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The Cambridge Illustrated History of the British Empire (Cambridge Illustrated Histories) New Ed Edition

4.0 out of 5 stars 1 customer review
ISBN-13: 978-0521002547
ISBN-10: 0521002540
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Editorial Reviews

Amazon.com Review

Another handsome volume from a distinguished series, the Cambridge Illustrated History of the British Empire begins its narrative after the American colonies achieved their independence and continues to the present. Spending anywhere from a few minutes to many hours with this book reminds us of how a 19th-century global superpower shaped so much of the modern world. Among its many colorful side bars are histories of Australia's convict origins, the city-state of Hong Kong, and the Suez Canal. An appropriate picture enriches the text on nearly every page. --This text refers to an out of print or unavailable edition of this title.

From Booklist

Although the sun has set on the British Empire, it keeps rising over its globe-spanning legacy in the former colonies' language, political boundaries, economics, and ethnic composition. Marshall has devoted his academic career to that legacy, experience that lends comfortable reliability to this history. It is divided in half: he writes a concise narrative spanning the empire's recovery from losing its American colonies, its circa 1890s apogee, through its post^-World War II dismantlement. He then turns over the reins to specialists in themes of the empire, ranging from how it was ruled, whether it degraded or enriched the places it ruled, and even the art and architecture it inspired. The latter occasions a profuse burst of the paintings and photographs with which this handsome tome is endowed throughout. Although controversial, British imperialism is less profitably written of as a good or bad thing, as Marshall often remarks, than as a muddled, occasionally positive phase of history with effects as idiosyncratic as the myriad places over which the Union Jack flew. That variety infuses this attractively styled, balanced work. Gilbert Taylor --This text refers to an out of print or unavailable edition of this title.

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Product Details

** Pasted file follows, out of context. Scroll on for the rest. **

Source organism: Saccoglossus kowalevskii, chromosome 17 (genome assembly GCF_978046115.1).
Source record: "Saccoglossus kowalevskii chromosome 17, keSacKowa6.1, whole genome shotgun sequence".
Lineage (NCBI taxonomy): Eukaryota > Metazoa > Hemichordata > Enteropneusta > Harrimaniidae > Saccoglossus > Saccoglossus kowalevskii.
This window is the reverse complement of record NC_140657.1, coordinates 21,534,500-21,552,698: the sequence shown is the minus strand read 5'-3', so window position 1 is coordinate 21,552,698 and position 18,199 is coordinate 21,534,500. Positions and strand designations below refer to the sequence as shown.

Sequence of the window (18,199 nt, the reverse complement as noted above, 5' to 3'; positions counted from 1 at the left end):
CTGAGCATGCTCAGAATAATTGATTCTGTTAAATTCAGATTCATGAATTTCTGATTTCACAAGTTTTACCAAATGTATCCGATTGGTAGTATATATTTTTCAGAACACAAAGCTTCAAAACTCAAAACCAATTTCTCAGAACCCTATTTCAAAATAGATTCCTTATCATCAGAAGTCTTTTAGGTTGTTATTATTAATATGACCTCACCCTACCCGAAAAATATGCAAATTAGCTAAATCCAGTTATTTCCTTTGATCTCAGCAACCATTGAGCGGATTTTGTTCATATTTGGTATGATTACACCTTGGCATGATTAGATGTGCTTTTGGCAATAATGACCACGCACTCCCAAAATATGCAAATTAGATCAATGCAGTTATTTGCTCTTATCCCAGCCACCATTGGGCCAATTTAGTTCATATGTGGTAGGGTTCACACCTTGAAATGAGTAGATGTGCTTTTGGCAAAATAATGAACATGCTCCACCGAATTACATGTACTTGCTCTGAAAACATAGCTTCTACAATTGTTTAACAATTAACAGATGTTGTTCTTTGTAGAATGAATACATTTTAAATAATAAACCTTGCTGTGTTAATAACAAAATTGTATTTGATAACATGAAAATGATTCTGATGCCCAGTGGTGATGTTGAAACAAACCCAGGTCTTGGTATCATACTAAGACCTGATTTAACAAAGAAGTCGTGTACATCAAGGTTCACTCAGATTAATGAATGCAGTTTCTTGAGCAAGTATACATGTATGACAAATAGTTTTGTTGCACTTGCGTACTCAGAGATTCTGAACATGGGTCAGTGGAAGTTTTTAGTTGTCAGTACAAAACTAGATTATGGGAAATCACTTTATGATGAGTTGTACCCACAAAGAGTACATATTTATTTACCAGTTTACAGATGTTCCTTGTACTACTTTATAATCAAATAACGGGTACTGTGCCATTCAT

• Series: Cambridge Illustrated Histories
  • Paperback: 400 pages
  • Publisher: Cambridge University Press; New Ed edition (September 10, 2001)
  • Language: English
  • ISBN-10: 0521002540
  • ISBN-13: 978-0521002547
  • Product Dimensions: 8 x 1.1 x 10 inches
  • Shipping Weight: 3 pounds
  • Average Customer Review: 4.0 out of 5 stars  See all reviews (1 customer review)
  • Amazon Best Sellers Rank: #944,102 in Books (See Top 100 in Books)

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Top Customer Reviews

The British Empire is a subject of particular personal interest, since I was born under the Union Jack in pre-1997 Hong Kong, and I'm still living in a former British Commonwealth country - a citizen of Canada. This book is full of photos, many in color. But it is low on maps - a dreadful error considering the subject matter.
The Opium Wars are only briefly mentioned. Surprising because of the importance of Hong Kong in the British Empire.
China, the chief victim of the Opium Wars, may have been the chief beneficiary of the British Empire. Opening the country by force and humiliation has resulted in war and revolution, which are now unleashing the energies of the people. China fell behind Europe since about 1500. Now, thanks to the British Empire, China is beginning to close the gap.
Had China not been opened up, its people would have fallen behind even further - and living at African levels of development. So while in the short-term the British Empire devastated China, in the long run it helped China change and modernize (rather like what the Americans did to Japan since Commodore Perry).
However, nothing would be more foolish than to think that the Chinese should feel gratitude to the British for setting this gigantic process in motion. It would be like asking the Jews to be thankful to Hitler for the Holocaust - even though similarly Hitler's crimes were a direct reason why the Jews have a homeland for the first time in two thousand years. Truly, the disgusting crimes committed by the British against the Chinese cannot be easily surpassed by anything else in human history - with the possible exception of the Holocaust itself. Maybe this is one reason why this is not discussed in this book - it's too sensitive.
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